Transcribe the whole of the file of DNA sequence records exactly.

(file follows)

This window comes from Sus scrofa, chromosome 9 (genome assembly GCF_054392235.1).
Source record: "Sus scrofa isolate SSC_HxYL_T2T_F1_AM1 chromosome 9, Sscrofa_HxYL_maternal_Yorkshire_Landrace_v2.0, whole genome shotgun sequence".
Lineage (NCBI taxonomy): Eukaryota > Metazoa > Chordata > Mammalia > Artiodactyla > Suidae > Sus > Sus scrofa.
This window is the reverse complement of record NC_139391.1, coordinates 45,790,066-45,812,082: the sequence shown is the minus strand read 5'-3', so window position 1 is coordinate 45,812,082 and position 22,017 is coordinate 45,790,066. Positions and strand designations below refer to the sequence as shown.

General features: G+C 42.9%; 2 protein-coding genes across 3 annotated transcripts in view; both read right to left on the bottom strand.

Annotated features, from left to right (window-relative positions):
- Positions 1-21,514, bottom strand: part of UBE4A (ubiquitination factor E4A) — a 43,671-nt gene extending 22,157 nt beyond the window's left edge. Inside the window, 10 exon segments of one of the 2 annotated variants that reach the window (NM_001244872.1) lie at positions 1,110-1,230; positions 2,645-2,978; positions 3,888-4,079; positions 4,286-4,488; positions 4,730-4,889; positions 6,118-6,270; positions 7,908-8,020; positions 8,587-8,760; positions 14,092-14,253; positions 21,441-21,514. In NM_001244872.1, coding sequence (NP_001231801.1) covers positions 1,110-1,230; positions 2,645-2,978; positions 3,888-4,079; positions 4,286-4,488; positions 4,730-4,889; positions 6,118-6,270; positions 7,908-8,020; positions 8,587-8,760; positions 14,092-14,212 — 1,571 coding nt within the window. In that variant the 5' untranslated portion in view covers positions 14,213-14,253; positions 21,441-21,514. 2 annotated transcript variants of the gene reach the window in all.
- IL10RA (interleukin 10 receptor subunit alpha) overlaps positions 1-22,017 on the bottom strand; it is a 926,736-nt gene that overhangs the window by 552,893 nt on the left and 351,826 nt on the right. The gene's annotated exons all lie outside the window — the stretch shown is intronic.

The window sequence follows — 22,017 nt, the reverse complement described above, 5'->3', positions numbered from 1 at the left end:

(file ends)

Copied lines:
This window comes from Sus scrofa, chromosome 9 (genome assembly GCF_054392235.1).
Source record: "Sus scrofa isolate SSC_HxYL_T2T_F1_AM1 chromosome 9, Sscrofa_HxYL_maternal_Yorkshire_Landrace_v2.0, whole genome shotgun sequence".
Lineage (NCBI taxonomy): Eukaryota > Metazoa > Chordata > Mammalia > Artiodactyla > Suidae > Sus > Sus scrofa.
This window is the reverse complement of record NC_139391.1, coordinates 45,790,066-45,812,082: the sequence shown is the minus strand read 5'-3', so window position 1 is coordinate 45,812,082 and position 22,017 is coordinate 45,790,066. Positions and strand designations below refer to the sequence as shown.

General features: G+C 42.9%; 2 protein-coding genes across 3 annotated transcripts in view; both read right to left on the bottom strand.

Annotated features, from left to right (window-relative positions):
- Positions 1-21,514, bottom strand: part of UBE4A (ubiquitination factor E4A) — a 43,671-nt gene extending 22,157 nt beyond the window's left edge. Inside the window, 10 exon segments of one of the 2 annotated variants that reach the window (NM_001244872.1) lie at positions 1,110-1,230; positions 2,645-2,978; positions 3,888-4,079; positions 4,286-4,488; positions 4,730-4,889; positions 6,118-6,270; positions 7,908-8,020; positions 8,587-8,760; positions 14,092-14,253; positions 21,441-21,514. In NM_001244872.1, coding sequence (NP_001231801.1) covers positions 1,110-1,230; positions 2,645-2,978; positions 3,888-4,079; positions 4,286-4,488; positions 4,730-4,889; positions 6,118-6,270; positions 7,908-8,020; positions 8,587-8,760; positions 14,092-14,212 — 1,571 coding nt within the window. In that variant the 5' untranslated portion in view covers positions 14,213-14,253; positions 21,441-21,514. 2 annotated transcript variants of the gene reach the window in all.
- IL10RA (interleukin 10 receptor subunit alpha) overlaps positions 1-22,017 on the bottom strand; it is a 926,736-nt gene that overhangs the window by 552,893 nt on the left and 351,826 nt on the right. The gene's annotated exons all lie outside the window — the stretch shown is intronic.

The window sequence follows — 22,017 nt, the reverse complement described above, 5'->3', positions numbered from 1 at the left end: